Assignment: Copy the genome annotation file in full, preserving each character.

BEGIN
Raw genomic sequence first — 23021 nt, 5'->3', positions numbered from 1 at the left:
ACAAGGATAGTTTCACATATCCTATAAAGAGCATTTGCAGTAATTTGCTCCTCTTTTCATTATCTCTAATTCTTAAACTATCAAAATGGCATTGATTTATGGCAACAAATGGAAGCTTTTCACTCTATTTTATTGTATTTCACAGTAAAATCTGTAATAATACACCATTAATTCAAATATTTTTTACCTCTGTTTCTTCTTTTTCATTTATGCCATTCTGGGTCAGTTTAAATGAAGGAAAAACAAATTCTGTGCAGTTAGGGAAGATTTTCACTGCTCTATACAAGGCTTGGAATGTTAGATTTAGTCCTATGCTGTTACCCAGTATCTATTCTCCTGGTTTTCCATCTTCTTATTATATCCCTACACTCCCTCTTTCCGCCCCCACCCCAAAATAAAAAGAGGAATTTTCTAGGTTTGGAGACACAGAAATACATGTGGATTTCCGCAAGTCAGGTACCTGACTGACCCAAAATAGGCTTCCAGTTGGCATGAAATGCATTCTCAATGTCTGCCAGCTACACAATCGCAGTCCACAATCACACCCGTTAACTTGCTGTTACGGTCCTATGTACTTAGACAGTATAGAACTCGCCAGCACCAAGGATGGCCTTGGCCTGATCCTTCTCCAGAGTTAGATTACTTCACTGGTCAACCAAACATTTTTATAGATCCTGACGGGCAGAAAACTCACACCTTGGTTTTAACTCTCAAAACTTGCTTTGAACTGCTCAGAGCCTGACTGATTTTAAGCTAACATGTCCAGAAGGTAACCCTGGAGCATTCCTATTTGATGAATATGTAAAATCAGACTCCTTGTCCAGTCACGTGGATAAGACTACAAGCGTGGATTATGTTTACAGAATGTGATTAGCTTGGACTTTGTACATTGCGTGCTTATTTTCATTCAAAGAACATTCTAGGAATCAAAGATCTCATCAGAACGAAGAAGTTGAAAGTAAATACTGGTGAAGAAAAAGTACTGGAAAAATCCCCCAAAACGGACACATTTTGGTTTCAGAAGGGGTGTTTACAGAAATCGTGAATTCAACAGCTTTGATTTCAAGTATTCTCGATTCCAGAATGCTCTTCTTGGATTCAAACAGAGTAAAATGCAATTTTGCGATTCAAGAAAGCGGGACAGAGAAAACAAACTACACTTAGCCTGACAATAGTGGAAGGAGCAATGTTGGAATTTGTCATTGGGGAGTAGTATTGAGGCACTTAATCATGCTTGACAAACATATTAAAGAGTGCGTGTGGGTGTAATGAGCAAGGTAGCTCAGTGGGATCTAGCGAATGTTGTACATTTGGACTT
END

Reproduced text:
Raw genomic sequence first — 23021 nt, 5'->3', positions numbered from 1 at the left:
ACAAGGATAGTTTCACATATCCTATAAAGAGCATTTGCAGTAATTTGCTCCTCTTTTCATTATCTCTAATTCTTAAACTATCAAAATGGCATTGATTTATGGCAACAAATGGAAGCTTTTCACTCTATTTTATTGTATTTCACAGTAAAATCTGTAATAATACACCATTAATTCAAATATTTTTTACCTCTGTTTCTTCTTTTTCATTTATGCCATTCTGGGTCAGTTTAAATGAAGGAAAAACAAATTCTGTGCAGTTAGGGAAGATTTTCACTGCTCTATACAAGGCTTGGAATGTTAGATTTAGTCCTATGCTGTTACCCAGTATCTATTCTCCTGGTTTTCCATCTTCTTATTATATCCCTACACTCCCTCTTTCCGCCCCCACCCCAAAATAAAAAGAGGAATTTTCTAGGTTTGGAGACACAGAAATACATGTGGATTTCCGCAAGTCAGGTACCTGACTGACCCAAAATAGGCTTCCAGTTGGCATGAAATGCATTCTCAATGTCTGCCAGCTACACAATCGCAGTCCACAATCACACCCGTTAACTTGCTGTTACGGTCCTATGTACTTAGACAGTATAGAACTCGCCAGCACCAAGGATGGCCTTGGCCTGATCCTTCTCCAGAGTTAGATTACTTCACTGGTCAACCAAACATTTTTATAGATCCTGACGGGCAGAAAACTCACACCTTGGTTTTAACTCTCAAAACTTGCTTTGAACTGCTCAGAGCCTGACTGATTTTAAGCTAACATGTCCAGAAGGTAACCCTGGAGCATTCCTATTTGATGAATATGTAAAATCAGACTCCTTGTCCAGTCACGTGGATAAGACTACAAGCGTGGATTATGTTTACAGAATGTGATTAGCTTGGACTTTGTACATTGCGTGCTTATTTTCATTCAAAGAACATTCTAGGAATCAAAGATCTCATCAGAACGAAGAAGTTGAAAGTAAATACTGGTGAAGAAAAAGTACTGGAAAAATCCCCCAAAACGGACACATTTTGGTTTCAGAAGGGGTGTTTACAGAAATCGTGAATTCAACAGCTTTGATTTCAAGTATTCTCGATTCCAGAATGCTCTTCTTGGATTCAAACAGAGTAAAATGCAATTTTGCGATTCAAGAAAGCGGGACAGAGAAAACAAACTACACTTAGCCTGACAATAGTGGAAGGAGCAATGTTGGAATTTGTCATTGGGGAGTAGTATTGAGGCACTTAATCATGCTTGACAAACATATTAAAGAGTGCGTGTGGGTGTAATGAGCAAGGTAGCTCAGTGGGATCTAGCGAATGTTGTACATTTGGACTT